An SEC suit filed in New York claims that a bitcoin exchange that uses blockchain technology to track transactions has broken the law by engaging in an unfair and deceptive trade practice.
In the suit filed Tuesday in the U.S. District Court for the Southern District of New York, the SEC alleges that Bitstamp Inc., a bitcoin trading platform, used “blockchain technology” to track trades by investors and then sold the information to an unnamed third party.
The SEC said Bitstamps trades “do not reflect the true value of the funds or the value of any property that was held by the Trust.”
The SEC also said Bitsts trade “is not a speculative investment.”
The SEC said that Bitsts practices violated the Fairness Doctrine, a law that prohibits unfair business practices that are motivated by speculative gains.
The agency said it would seek an injunction against Bitstams conduct.
Bitstamp was founded in February 2018 and was acquired by Coinbase in December of that year.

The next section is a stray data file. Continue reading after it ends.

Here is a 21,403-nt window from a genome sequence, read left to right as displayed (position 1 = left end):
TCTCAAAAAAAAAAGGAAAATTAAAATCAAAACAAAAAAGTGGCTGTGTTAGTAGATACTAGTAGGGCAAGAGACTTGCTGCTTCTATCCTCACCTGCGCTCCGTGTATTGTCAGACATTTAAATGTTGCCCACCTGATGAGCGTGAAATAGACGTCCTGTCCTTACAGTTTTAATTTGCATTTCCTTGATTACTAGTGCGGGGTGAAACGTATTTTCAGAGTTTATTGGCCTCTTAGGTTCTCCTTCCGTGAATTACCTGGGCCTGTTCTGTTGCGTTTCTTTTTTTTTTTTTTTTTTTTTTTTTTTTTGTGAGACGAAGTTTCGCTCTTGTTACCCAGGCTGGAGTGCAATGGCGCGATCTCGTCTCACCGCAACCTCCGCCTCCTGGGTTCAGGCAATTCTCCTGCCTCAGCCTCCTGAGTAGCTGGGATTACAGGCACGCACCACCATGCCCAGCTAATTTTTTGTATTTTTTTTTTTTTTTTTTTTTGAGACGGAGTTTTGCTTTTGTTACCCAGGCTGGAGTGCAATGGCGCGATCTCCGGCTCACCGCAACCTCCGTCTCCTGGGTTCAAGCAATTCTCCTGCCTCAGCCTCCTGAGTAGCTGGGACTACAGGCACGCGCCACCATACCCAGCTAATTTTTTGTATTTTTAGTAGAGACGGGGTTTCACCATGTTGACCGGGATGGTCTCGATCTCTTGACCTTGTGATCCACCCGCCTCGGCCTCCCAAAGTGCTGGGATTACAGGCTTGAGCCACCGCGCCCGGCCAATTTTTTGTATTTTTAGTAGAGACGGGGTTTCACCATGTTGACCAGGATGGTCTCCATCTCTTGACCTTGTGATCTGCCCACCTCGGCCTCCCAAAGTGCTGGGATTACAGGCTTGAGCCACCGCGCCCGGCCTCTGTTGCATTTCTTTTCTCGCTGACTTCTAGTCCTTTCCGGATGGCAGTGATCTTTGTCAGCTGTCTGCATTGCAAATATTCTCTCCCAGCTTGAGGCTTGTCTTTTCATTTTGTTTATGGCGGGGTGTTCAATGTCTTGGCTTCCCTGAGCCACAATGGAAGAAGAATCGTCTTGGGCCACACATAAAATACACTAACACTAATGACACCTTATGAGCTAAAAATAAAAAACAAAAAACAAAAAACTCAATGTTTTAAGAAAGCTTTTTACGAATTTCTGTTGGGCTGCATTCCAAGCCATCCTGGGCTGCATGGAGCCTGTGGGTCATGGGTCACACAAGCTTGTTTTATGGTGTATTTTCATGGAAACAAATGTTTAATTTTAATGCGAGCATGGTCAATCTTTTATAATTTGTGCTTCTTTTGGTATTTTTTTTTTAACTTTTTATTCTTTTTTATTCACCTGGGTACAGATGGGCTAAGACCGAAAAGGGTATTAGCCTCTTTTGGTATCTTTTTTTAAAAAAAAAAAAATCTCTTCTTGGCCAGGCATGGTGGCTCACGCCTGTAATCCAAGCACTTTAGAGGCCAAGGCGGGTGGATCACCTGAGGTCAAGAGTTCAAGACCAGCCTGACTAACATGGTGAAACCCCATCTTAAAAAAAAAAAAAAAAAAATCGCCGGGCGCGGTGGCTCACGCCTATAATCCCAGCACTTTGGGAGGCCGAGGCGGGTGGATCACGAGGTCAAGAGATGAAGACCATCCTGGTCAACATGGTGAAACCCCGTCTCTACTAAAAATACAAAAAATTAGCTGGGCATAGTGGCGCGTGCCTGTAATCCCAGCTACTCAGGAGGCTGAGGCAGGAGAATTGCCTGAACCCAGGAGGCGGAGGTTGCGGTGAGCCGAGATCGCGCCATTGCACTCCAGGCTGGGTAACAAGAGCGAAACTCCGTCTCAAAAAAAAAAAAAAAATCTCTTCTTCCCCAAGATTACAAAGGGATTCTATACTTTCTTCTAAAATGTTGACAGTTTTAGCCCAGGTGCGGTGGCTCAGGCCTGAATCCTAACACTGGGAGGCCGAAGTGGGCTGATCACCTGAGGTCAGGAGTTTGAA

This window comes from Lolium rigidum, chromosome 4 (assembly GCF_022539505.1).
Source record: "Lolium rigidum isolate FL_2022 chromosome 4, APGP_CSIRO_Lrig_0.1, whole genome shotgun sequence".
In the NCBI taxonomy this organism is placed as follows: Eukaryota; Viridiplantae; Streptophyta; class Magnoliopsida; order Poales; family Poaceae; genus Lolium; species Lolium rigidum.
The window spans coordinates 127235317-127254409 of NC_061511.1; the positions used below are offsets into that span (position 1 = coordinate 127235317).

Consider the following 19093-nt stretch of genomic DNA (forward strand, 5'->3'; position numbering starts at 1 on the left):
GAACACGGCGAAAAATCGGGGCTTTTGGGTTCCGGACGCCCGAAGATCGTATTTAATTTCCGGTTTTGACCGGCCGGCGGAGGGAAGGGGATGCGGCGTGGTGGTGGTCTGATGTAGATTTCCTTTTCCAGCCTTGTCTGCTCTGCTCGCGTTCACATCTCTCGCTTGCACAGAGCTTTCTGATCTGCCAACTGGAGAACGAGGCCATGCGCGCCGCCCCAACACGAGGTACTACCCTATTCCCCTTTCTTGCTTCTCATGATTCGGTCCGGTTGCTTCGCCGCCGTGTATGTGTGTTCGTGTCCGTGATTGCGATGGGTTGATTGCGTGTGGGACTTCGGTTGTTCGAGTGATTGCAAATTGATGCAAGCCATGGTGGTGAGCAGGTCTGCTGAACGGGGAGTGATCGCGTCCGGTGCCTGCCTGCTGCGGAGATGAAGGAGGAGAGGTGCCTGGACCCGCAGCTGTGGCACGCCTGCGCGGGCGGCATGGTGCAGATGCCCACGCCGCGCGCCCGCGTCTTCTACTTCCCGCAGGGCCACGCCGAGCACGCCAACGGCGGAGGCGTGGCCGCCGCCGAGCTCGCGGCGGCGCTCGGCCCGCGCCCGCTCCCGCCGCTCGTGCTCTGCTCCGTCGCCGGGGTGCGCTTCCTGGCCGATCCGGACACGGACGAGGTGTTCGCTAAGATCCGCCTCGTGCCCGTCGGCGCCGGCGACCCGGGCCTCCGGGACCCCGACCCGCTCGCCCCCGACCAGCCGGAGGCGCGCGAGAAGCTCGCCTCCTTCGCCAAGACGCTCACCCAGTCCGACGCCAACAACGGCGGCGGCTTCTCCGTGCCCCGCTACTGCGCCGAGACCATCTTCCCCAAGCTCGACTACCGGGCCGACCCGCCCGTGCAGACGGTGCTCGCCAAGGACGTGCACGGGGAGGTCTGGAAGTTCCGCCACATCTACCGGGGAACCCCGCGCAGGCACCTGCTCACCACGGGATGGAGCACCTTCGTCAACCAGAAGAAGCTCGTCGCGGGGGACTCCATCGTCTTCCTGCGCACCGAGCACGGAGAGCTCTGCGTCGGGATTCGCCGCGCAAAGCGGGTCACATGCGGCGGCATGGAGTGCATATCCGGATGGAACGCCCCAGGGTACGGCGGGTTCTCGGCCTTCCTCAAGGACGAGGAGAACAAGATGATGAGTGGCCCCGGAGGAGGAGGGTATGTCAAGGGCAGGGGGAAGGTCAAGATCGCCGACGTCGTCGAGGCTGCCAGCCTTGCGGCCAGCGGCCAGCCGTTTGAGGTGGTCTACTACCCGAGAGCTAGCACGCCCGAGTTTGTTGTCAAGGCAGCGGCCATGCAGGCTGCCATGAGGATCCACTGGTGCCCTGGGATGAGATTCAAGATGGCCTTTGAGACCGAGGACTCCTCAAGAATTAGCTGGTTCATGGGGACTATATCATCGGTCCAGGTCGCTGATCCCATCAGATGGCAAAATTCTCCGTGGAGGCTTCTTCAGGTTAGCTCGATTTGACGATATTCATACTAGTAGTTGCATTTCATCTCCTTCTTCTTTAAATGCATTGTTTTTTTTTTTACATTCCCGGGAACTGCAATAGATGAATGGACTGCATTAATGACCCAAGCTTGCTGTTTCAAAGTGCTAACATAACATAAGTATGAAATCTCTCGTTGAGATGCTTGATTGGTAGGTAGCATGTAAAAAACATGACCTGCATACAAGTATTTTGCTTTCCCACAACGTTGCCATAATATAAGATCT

According to the SEC, Bitstamping’s trading platform provides a tool for investors to track and manage the value and movements of digital currencies.
The suit says Bitstamped did not provide an “effective mechanism” to manage funds held by investors.
Instead, the suit says, Bitsts platform allows investors to use the platform to send funds to a third party “to track the value, movement, and transaction of digital currency, or any other asset or instrument.”
The lawsuit alleges that investors who send funds via Bitstabs trading platform “are subject to the same risks and limitations that other investors face when trading in securities.”
The suit seeks a declaration that BitStamp violated the Act because Bitstaps platform is a “trade-in-service” that allows investors “to trade in securities with other investors” without having to use an intermediary.
The lawsuit also seeks a declaratory judgment that Bit Stamps conduct was “a substantial factor” in creating the “excessive profits” of Bitstaves business model.
The SEC did not immediately respond to a request for comment.
The U.K.-based firm, which is owned by the Dutch investment company Royal Dutch Shell, said in a statement on Tuesday that it was “aware of the allegations and is cooperating with the SEC.”